In the build-up to this key fixture, Ian Holloway sat his players down to watch video
of what had made them successful last season and in the first half of their debut Premier League campaign. Although the Seasiders had turned to footage of their Championship performances, it was nevertheless surprising to see the Blackpool starting 11 feature no fewer than 10 of last season’s regulars – Matt Phillips, signed from Wycombe Wanderers in August 2010, was the only exception. This back-to-basics approach seemed to pay off however, with a level of performance rarely witnessed since the turn of the year. Despite giving away yet another early goal, ‘Pool fought back and arguably deserved to claim all three points, denied by the woodwork and some questionable refereeing decisions.
Blackpool lined up in a more traditional flat 4-3-3 formation, with last season’s successful midfield trio of Charlie Adam, David Vaughan and Keith Southern reunited for only the second time this season. Elsewhere Matt Phillips came in for a first start in months, while Craig Cathcart was dropped in favour of Alex Baptiste. The average position charts below show a much clearer gameplan than in recent weeks.
A return to old values seemed to steady the ship from a Blackpool perspective, with the players much more aware of their responsibilities. Contrast this diagram with the average position chart from the Fulham game
and the difference is there for all to see. The midfield three knitted together neatly, with Vaughan making a very welcome return from injury to turn in another man of the match display. Up top Gary Taylor-Fletcher, DJ Campbell and Phillips worked tirelessly, although it could be argued that Campbell found it a little harder to influence the game operating as he did on the left.
In contrast Newcastle stuck to a fairly rigid 4-4-2 with Peter Løvenkrands playing slightly withdrawn off Shola Ameobi. Blackpool largely coped well with the Magpies who were probably feeling the after-effects of their creditable draw with champions-elect Manchester United. The ‘Pool defence looked as solid as it has all season, Matt Gilks having little to do aside from pick the ball out of the net on 17 minutes. Again the damage was self-inflicted as Charlie Adam lost concentration for the second time in seven days to gift Newcastle an early lead, albeit well-dispatched by the veteran Dane.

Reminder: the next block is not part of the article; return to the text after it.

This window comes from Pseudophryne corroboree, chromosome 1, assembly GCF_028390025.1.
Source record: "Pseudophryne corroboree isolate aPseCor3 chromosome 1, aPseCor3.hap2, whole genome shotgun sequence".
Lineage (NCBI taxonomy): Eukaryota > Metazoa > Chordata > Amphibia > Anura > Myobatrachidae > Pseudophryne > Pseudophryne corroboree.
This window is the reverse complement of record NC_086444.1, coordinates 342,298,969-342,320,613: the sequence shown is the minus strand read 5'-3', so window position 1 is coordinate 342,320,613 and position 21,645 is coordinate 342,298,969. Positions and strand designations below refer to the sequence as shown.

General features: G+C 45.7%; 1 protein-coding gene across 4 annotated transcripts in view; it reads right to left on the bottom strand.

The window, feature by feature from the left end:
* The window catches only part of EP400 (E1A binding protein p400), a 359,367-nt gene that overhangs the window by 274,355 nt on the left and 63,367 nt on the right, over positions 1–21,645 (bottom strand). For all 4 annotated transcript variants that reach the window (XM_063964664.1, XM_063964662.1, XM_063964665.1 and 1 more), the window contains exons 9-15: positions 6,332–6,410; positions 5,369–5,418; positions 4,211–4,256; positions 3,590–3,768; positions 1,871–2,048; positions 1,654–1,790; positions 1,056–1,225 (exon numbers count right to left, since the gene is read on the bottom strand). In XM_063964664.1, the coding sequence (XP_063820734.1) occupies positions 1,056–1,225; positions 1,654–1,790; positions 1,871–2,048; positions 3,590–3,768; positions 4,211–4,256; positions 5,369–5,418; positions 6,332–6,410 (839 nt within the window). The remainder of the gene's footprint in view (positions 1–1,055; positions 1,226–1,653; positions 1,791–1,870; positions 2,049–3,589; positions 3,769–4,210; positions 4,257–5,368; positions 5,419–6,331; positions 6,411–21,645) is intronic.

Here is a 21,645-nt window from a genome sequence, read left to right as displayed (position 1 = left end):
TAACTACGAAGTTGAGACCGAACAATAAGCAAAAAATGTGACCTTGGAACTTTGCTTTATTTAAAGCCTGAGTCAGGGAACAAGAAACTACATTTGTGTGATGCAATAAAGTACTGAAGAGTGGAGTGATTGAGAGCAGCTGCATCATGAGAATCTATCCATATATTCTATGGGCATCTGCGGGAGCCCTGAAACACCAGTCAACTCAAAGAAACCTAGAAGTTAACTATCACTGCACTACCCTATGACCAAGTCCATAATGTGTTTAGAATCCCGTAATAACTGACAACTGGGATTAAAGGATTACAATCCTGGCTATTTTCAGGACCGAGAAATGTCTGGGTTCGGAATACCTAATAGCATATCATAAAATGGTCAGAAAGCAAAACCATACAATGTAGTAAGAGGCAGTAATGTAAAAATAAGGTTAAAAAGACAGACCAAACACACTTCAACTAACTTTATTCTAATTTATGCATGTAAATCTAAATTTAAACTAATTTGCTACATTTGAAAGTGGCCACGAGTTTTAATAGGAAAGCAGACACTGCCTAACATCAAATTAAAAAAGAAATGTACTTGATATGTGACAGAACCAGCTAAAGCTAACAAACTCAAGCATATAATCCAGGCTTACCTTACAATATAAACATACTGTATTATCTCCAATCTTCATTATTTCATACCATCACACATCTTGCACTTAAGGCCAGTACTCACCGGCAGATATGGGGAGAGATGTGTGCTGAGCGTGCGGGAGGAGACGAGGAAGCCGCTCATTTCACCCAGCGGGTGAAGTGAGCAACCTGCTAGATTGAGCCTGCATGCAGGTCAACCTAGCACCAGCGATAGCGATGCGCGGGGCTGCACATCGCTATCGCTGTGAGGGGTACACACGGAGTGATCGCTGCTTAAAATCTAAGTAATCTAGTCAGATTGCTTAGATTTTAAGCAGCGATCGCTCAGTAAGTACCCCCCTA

Joey Barton and Jonas Gutierrez were below their best and, despite being suspended midweek, a fresh Kevin Nolan did not have his usual impact. As ‘Pool pressed for the elusive winner in the second half, Alan Pardew appeared to be settling for a point to virtually assure Newcastle’s Premier League status for 2011/12, taking off the goalscorer and replacing him with Stephen Ireland. This change saw the Magpies adopt a more defensive 4-5-1 formation, with Nolan and Ireland taking it in turns to support Ameobi going forward. This change helped stifle Holloway’s charges and the visitors saw out the last 10-15 minutes without too much trouble when a home onslaught may have been expected.
Although the most important statistic could not separate the sides, elsewhere ‘Pool’s dominance cannot be disputed. The Seasiders outpassed their visitors 366 to 250 with a completion rate of 73% to Newcastle’s 65%. In the shots department ‘Pool managed 17 attempts to the Magpies’ 11, but ultimately could not convert their performance into the three points it warranted.